- Malignant Hyperthermia: A Case Report in a Trauma Patient. [Journal Article]
- JOJ Oral Maxillofac Surg 2018 Jul 19
- Malignant hyperthermia is a rare condition that occurs in susceptible patients exposed to triggering anesthetic agents. It is associated with a high mortality rate if not recognized immediately and t...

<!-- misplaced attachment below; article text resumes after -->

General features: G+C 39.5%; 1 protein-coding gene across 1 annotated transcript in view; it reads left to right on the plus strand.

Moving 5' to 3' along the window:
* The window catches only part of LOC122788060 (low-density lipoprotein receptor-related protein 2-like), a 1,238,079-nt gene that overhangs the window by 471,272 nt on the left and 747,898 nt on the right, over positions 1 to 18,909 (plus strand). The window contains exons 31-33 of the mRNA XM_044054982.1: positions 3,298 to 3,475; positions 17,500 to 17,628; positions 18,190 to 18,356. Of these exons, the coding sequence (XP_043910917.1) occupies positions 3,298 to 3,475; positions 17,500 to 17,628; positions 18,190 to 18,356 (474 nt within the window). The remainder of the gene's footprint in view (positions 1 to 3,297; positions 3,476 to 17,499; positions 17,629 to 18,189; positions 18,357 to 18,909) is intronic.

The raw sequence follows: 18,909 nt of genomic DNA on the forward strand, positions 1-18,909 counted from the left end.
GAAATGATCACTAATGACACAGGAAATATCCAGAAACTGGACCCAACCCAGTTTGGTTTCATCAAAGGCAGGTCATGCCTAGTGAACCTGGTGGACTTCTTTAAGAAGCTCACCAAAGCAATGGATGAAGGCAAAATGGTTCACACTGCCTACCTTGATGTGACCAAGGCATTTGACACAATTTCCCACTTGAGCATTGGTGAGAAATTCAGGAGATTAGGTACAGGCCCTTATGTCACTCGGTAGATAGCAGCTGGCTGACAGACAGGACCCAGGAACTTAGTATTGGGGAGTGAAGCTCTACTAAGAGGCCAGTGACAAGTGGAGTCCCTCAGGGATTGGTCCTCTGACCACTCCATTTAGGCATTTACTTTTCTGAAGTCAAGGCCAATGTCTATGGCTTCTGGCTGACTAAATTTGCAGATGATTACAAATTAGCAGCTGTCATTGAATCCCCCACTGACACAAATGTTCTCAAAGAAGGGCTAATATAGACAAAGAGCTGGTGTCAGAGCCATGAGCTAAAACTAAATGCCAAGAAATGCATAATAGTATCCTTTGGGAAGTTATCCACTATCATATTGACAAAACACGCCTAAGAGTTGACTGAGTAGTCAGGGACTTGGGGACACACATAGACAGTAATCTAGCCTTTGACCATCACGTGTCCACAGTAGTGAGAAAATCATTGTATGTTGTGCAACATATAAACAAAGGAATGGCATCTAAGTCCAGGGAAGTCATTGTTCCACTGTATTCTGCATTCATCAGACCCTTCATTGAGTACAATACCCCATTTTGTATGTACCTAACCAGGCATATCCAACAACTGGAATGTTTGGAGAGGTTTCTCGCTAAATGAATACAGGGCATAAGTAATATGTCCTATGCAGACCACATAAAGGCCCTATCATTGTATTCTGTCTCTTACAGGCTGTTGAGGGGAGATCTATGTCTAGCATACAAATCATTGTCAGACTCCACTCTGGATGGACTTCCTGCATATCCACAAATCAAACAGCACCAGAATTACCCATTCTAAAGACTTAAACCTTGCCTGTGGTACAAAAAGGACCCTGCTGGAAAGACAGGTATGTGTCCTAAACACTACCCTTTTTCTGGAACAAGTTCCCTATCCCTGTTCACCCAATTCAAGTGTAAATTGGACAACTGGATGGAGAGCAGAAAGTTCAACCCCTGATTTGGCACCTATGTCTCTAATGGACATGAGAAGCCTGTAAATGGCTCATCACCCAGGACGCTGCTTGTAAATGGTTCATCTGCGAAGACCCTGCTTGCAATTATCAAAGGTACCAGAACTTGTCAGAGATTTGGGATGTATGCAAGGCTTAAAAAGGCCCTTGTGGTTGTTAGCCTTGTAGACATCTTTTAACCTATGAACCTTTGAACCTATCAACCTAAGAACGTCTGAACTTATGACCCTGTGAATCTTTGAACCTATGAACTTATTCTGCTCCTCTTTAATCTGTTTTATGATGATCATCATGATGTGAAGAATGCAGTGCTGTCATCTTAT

Malignant hyperthermia is a rare condition that occurs in susceptible patients exposed to triggering anesthetic agents. It is associated with a high mortality rate if not recognized immediately and treated appropriately. A 52-year-old man presented to our clinic 2 days after an assault for management of jaw pain. A minimally displaced right parasymphyseal fracture and moderately displaced left body fracture of the mandible were diagnosed. There were no known drug allergies. The patient reported no previous difficulty with anesthesia, as well as no known prior adverse reactions to anesthesia in any relatives. The planned surgical intervention was open reduction-internal fixation of bilateral mandibular fractures. The patient received succinylcholine and desflurane during the procedure. A full 70 minutes elapsed before initial signs of hypermetabolism were noted, namely a rise in end-tidal carbon dioxide level. The patient received dantrolene sodium approximately 120 minutes after induction of anesthesia. Signs of hypermetabolism began to abate within 45 minutes of commencement of the malignant hyperthermia treatment protocol. He was subsequently transferred to the surgical intensive care unit for continued management and had a favorable postoperative course. This case underscores the importance of awareness of malignant hyperthermia and its presentation. This condition carries a potential high risk of complications after exposure to triggering anesthetic agents. Taking a complete and detailed history may help to identify potential cases. In this case, it was subsequently discovered that the patient's biological sister had a nearly fatal reaction to general anesthesia several years before this incident. Intraoperative vigilance in the monitoring of vital signs cannot be overemphasized. An increase in end-tidal carbon dioxide values, in addition to other clinical signs that cannot be easily attributed to other causes, should increase the clinical index of suspicion for a diagnosis of malignant hyperthermia.